🌙 A Breakup Letter to Sharp Objects

Photo by Ilya Plakhuta on Unsplash

Family meeting. Get the gang altogether, and let’s sit around the coffee table and talk. Scissors, razor blades, box cutters, and a single kitchen steak knife. Some dull, some sharp, some jagged, some smooth. Some old, one painfully new. I can’t be too upset at you; it’s in your nature, after all. But is it mine? But our relationship has been toxic for over fifteen years. It’s wild it’s been that long, right? Day One, eleven years old. Craft scissors. That’s sad. I was sad. My poor arm. Poor you, too, Craft Scissors. You were meant for construction paper and cards, not little girls’ inner forearms.

Fifteen years is a long time. Granted, we’ve been off and on since age twenty-one. I stopped — for years. Got a tattoo in honor of resilience and overcoming, too. Then you-know-who came along, and I added another trauma to my resume: DV. DV, blaring TV, sitting in the bath cutting like old old me. That’s sad, too. I remember making an effort to keep the blood from dripping on the tattoo. I didn’t want it to feel my shame.

I’ve never been good at saying goodbye. I dance around the words, the notion of finality. I tell myself it’s not really the end, because maybe we could meet again “someday.” But there shouldn’t be a someday if there’s abuse, and we both know what’s been going on here. So, I have to be strong; you do, too. But not in the way we’re used to. Strong doesn’t mean holding everything in. Strong doesn’t mean weathering the storm alone, or crying in the tub alone, or isolating within the ugliness that makes it hard to breathe.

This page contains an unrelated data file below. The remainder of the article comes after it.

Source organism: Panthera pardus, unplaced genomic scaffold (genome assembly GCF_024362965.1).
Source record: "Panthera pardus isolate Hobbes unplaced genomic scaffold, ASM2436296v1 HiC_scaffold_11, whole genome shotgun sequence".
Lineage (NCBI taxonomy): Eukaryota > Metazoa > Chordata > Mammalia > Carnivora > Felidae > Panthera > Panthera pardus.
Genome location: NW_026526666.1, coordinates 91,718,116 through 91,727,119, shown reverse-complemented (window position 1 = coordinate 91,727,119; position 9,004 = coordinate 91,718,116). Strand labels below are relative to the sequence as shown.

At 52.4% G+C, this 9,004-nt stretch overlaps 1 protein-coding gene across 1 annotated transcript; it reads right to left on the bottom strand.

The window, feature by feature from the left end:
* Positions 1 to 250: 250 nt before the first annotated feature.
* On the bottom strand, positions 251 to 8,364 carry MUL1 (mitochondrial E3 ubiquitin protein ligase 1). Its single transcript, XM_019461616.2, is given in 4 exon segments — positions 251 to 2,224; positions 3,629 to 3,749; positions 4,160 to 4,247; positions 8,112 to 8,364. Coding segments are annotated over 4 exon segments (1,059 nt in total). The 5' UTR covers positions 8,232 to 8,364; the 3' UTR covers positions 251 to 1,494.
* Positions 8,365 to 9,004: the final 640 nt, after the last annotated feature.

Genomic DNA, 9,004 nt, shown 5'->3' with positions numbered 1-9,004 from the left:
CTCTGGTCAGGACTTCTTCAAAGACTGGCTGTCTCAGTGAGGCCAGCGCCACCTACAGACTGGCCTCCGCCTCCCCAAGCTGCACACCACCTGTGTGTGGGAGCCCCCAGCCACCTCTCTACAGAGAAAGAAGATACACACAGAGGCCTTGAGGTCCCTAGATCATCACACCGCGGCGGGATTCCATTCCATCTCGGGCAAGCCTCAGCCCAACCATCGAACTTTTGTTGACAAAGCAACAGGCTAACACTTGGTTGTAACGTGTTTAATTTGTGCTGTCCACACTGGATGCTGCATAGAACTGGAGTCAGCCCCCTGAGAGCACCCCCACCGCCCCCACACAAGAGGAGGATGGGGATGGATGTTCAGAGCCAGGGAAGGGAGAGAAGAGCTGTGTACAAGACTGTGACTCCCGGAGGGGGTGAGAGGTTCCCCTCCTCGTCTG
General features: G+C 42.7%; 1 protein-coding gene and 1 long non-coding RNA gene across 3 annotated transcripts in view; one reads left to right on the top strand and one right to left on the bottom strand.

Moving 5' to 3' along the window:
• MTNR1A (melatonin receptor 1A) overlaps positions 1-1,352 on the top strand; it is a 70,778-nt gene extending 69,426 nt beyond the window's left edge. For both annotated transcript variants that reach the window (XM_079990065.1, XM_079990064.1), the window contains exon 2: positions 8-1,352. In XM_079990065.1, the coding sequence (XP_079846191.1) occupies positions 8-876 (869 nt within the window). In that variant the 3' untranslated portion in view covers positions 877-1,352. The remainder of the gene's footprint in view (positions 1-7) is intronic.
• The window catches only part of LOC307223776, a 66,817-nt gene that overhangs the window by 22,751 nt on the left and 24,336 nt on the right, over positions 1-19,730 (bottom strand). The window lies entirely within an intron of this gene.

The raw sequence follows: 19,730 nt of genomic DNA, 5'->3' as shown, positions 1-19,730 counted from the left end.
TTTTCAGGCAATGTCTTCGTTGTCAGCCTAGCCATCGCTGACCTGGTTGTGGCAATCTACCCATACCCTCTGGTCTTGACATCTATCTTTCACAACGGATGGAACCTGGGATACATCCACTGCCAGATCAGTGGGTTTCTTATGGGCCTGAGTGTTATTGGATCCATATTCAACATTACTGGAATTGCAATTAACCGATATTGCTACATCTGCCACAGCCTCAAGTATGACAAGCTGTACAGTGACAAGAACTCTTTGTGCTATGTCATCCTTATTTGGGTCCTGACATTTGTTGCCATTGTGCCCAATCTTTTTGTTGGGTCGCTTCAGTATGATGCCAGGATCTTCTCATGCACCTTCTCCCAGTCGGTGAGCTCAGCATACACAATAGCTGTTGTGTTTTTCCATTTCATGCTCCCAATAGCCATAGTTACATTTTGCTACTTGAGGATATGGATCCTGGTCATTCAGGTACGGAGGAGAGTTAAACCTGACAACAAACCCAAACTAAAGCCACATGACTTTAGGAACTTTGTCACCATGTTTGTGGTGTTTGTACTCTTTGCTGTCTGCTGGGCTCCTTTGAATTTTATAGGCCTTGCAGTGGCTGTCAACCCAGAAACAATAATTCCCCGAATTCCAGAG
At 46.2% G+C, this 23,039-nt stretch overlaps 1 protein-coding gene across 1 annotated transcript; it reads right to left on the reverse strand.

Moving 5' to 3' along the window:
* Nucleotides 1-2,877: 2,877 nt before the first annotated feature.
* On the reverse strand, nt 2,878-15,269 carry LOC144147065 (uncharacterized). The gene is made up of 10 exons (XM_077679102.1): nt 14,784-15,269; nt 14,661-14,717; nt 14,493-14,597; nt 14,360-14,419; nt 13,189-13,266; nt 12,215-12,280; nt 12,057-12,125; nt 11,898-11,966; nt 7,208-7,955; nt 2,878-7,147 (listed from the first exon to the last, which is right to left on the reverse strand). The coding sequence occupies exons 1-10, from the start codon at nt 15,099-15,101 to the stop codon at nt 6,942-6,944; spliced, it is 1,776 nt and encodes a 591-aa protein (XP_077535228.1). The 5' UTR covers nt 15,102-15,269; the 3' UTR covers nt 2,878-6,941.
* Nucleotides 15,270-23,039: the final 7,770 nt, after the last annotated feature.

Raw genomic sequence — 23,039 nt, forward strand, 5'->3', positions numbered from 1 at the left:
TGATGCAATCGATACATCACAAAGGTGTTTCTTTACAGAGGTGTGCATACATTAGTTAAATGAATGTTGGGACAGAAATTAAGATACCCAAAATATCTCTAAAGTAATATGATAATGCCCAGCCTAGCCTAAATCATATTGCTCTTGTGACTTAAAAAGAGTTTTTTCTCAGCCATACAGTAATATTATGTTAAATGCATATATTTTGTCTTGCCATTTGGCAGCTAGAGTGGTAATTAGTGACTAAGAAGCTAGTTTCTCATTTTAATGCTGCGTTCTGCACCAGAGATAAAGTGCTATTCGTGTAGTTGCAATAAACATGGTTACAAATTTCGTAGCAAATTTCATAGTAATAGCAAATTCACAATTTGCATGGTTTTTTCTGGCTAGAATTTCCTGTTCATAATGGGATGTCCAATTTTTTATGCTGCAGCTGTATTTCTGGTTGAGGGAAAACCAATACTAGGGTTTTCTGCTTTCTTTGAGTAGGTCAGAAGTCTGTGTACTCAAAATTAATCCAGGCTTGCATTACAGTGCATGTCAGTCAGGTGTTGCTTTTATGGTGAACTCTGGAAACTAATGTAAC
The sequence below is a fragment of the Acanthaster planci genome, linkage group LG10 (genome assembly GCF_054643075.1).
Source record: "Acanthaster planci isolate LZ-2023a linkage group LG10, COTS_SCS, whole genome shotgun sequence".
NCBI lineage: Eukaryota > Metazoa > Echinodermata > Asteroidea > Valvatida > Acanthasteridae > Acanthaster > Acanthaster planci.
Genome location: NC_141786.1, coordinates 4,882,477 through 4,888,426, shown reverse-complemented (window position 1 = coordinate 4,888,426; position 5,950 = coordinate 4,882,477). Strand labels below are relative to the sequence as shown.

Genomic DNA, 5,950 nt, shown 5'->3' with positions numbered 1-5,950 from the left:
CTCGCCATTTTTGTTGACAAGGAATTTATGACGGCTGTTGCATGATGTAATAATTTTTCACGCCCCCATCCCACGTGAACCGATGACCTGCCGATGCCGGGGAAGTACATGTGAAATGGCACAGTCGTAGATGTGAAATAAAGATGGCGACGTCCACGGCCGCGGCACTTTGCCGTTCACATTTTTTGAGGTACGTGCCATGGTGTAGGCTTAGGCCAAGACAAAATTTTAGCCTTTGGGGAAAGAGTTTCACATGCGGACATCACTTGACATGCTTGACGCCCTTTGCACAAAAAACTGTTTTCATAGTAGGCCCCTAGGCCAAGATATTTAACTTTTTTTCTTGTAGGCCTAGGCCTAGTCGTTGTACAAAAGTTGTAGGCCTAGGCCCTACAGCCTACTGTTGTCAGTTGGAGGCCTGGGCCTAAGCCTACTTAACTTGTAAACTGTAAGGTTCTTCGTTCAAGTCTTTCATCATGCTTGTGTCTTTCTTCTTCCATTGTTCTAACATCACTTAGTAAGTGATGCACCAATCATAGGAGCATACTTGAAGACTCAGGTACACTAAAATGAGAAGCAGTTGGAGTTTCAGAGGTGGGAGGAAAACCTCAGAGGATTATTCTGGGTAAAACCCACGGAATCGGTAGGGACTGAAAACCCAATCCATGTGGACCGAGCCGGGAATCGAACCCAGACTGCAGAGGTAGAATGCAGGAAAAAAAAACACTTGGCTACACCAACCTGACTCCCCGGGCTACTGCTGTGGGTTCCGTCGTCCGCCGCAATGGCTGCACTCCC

Humans aren’t meant for that. I mean, crying in the tub now and then is fine, water is water, but humans are meant to be connected. That sounds cheesy, but it’s true. Emotionally, evolutionarily, basically — we need each other. We just do. And it’s time I learned how to rely on people and friends instead of household weapons.

So, weapons no more. Scissors are just scissors. I hope to see you cut wrapping paper one day. I hope box cutters open boxes of presents, and kitchen knives divide dinner for loved ones, and we all move on. Boundary setting can be difficult, particularly for those who have historically struggled with it, but it is necessary.

Before we shake hands and part ways, I would like to thank you, as weird as that may sound. Yes, what we did was unhealthy; yes, it left me with (many) scars. But I don’t know how I would have survived without you, especially during my teenage years. Learning how to cope healthily took years; and honestly, I’ll be damned if I let anyone, including myself, shame me for the ways in which I once survived. I acknowledge you for that. I acknowledge me for that. I acknowledge survival and I acknowledge moving on and moving up and moving forward.

So at long last, goodbye. Don’t worry too much, though; I’m going to be okay now.



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J.N. Estey

J.N. Estey

She/her. MSW. Published writer and poet. Columbia ’21. ☀️ = Professional work, 🌙 = Personal work.